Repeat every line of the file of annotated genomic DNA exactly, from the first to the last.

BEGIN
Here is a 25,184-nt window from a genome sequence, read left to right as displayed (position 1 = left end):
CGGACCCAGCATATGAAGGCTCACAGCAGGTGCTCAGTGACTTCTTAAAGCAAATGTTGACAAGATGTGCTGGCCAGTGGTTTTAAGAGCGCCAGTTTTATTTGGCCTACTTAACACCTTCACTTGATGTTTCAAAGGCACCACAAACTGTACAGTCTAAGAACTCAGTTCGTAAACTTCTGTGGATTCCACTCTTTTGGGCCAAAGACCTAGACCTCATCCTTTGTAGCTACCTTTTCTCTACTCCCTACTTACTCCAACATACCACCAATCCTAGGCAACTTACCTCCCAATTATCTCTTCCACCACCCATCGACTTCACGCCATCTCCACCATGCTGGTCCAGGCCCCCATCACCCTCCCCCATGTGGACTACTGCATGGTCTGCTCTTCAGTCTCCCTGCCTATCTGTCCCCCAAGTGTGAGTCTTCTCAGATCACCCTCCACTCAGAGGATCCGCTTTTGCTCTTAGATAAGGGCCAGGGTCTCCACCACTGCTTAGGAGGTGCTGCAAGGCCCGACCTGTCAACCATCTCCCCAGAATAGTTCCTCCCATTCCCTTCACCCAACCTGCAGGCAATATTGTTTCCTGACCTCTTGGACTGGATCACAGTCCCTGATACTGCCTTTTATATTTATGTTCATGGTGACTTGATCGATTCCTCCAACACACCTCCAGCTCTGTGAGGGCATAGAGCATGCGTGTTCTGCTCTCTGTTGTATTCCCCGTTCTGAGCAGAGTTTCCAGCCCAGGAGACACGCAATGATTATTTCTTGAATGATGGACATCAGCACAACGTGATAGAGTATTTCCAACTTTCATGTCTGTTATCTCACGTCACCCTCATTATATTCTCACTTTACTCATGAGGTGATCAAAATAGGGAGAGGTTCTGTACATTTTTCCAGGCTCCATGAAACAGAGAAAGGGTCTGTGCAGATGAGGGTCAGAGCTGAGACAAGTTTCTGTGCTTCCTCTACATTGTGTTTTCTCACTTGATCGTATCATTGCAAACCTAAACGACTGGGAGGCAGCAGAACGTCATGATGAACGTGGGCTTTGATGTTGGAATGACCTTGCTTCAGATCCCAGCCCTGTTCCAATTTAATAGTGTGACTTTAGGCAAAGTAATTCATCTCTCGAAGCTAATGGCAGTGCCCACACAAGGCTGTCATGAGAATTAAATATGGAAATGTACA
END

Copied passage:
Here is a 25,184-nt window from a genome sequence, read left to right as displayed (position 1 = left end):
CGGACCCAGCATATGAAGGCTCACAGCAGGTGCTCAGTGACTTCTTAAAGCAAATGTTGACAAGATGTGCTGGCCAGTGGTTTTAAGAGCGCCAGTTTTATTTGGCCTACTTAACACCTTCACTTGATGTTTCAAAGGCACCACAAACTGTACAGTCTAAGAACTCAGTTCGTAAACTTCTGTGGATTCCACTCTTTTGGGCCAAAGACCTAGACCTCATCCTTTGTAGCTACCTTTTCTCTACTCCCTACTTACTCCAACATACCACCAATCCTAGGCAACTTACCTCCCAATTATCTCTTCCACCACCCATCGACTTCACGCCATCTCCACCATGCTGGTCCAGGCCCCCATCACCCTCCCCCATGTGGACTACTGCATGGTCTGCTCTTCAGTCTCCCTGCCTATCTGTCCCCCAAGTGTGAGTCTTCTCAGATCACCCTCCACTCAGAGGATCCGCTTTTGCTCTTAGATAAGGGCCAGGGTCTCCACCACTGCTTAGGAGGTGCTGCAAGGCCCGACCTGTCAACCATCTCCCCAGAATAGTTCCTCCCATTCCCTTCACCCAACCTGCAGGCAATATTGTTTCCTGACCTCTTGGACTGGATCACAGTCCCTGATACTGCCTTTTATATTTATGTTCATGGTGACTTGATCGATTCCTCCAACACACCTCCAGCTCTGTGAGGGCATAGAGCATGCGTGTTCTGCTCTCTGTTGTATTCCCCGTTCTGAGCAGAGTTTCCAGCCCAGGAGACACGCAATGATTATTTCTTGAATGATGGACATCAGCACAACGTGATAGAGTATTTCCAACTTTCATGTCTGTTATCTCACGTCACCCTCATTATATTCTCACTTTACTCATGAGGTGATCAAAATAGGGAGAGGTTCTGTACATTTTTCCAGGCTCCATGAAACAGAGAAAGGGTCTGTGCAGATGAGGGTCAGAGCTGAGACAAGTTTCTGTGCTTCCTCTACATTGTGTTTTCTCACTTGATCGTATCATTGCAAACCTAAACGACTGGGAGGCAGCAGAACGTCATGATGAACGTGGGCTTTGATGTTGGAATGACCTTGCTTCAGATCCCAGCCCTGTTCCAATTTAATAGTGTGACTTTAGGCAAAGTAATTCATCTCTCGAAGCTAATGGCAGTGCCCACACAAGGCTGTCATGAGAATTAAATATGGAAATGTACA